Saturday, August 01, 2009


Battle of The Bulge pt2

For those interested, here's what can happen when you use 10mm PTFE rod for your extruder insulator with plastics that melt at a higher temperature than the original CAPA. This image shows a 3mm PLA filament extracted after a jam - the PTFE insulator is now useless. The ridges on the right are from where the thread of the screw drive forces the filament in. You can see that it fades out towards the centre indicating that at this point in the PTFE, the filament is just becoming plastic enough to conform to the walls. Only the cloudy last 6mm of the rod on the left were in the heater barrel itself, and they are only cloudy because I stress-fractured the rod at that point to get it out.

You can clearly see that a significant bulge is forming in the PTFE shortly before this, expanding the filament to nearly 4mm diameter. The PLA has very little plasticity at this point and so effectively plugs itself into any developing bulge and forces it open wider. This is why the PTFE barrel is now scrap, and may explain why some users are finding that their extruder has inexplicably developed a tendency to jam solid. This extruder had always been operated with a tight hose-clamp over the join between the PTFE insulator and the heater barrel proper.

I'm reaming out the extruder clamp/base to 16mm to take the recommended, stouter PTFE insulator that I machined up on the old new lathe (or is that new old lathe) at the Wellington MakerSpace last week. The insulator's in the suitcase somewhere...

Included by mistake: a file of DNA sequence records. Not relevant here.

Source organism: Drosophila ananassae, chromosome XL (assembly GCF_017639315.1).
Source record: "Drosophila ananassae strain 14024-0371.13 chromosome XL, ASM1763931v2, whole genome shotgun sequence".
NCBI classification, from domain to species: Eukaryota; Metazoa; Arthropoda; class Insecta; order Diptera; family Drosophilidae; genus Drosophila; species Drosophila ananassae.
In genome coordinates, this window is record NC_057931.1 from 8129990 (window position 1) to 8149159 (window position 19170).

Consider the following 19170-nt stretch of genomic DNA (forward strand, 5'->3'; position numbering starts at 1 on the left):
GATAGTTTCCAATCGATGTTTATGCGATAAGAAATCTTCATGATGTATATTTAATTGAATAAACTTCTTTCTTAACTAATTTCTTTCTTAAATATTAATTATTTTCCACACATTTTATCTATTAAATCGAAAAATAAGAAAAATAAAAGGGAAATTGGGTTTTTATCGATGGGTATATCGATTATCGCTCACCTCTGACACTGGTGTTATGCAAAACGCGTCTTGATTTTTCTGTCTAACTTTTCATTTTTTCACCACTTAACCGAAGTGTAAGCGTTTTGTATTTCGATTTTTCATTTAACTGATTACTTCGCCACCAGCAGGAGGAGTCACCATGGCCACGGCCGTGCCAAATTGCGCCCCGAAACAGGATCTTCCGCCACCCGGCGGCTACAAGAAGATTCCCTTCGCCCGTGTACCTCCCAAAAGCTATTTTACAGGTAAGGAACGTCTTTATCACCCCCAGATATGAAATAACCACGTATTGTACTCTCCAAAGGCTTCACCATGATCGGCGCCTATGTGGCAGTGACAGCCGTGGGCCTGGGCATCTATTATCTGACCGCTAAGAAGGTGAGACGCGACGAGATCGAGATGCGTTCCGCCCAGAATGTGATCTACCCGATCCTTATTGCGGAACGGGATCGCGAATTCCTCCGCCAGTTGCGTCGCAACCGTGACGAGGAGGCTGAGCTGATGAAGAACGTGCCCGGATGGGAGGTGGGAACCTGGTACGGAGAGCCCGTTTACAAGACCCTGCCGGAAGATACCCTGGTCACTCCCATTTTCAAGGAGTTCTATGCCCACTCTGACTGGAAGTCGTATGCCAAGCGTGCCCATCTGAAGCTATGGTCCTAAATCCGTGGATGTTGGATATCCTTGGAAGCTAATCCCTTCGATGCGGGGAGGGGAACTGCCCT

Vik :v)

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The PTFE does get soft when hot. I'm wondering if it needs some extra support.

I'm thinking about using 6 or 8mm PTFE rod to create a smooth channel, and then using a PEEK or stainless m8/m10 outer to provide support - e.g. using the PTFE as a liner.

I've had a number of extruders get stuck - and it often is because of softening or melting further up the insulator.
If you'll notice, Adrian and many others put a metal sleeve around their PTFE for just the reason you've described.
It's also the reason that I use a much bulkier 1" block of PTFE rather than a rod in my extruder. I found the cube, which was more expensive, much easier to drill and incorporate into my extruder design than the rod.
Forrest, I use a wide hose clamp for the metal sleeve. The added compression also helps it seal onto the threaded heater barrel. Sadly it looks like I made the threaded hole in the PTFE too deep, so I'll have to dismantle the thing, shave 2mm off the end and re-assemble it again.

Wiser this time - I left enough play in the thermocouple and heater wires before clipping them to the extruder body! Might get it done while the girls are at the Food Show today.

In parallel with this I'm getting the Tamiya extruder configured on Child/Phoenix. I'll use a thermistor for now but plan to add a thermocouple when Simon has done his take on the indigenous extruder driver board.

Vik :v)
Has anyone tried lining the inside of the PTFE with a metal sleeve before?

It could be thin and not span the length of the PTFE to avoid thermal conductivity.
I'm doing it with a thin metal tube and no PTFE as an experiment...

Vik :v)
Was there any visible swelling on the outside?
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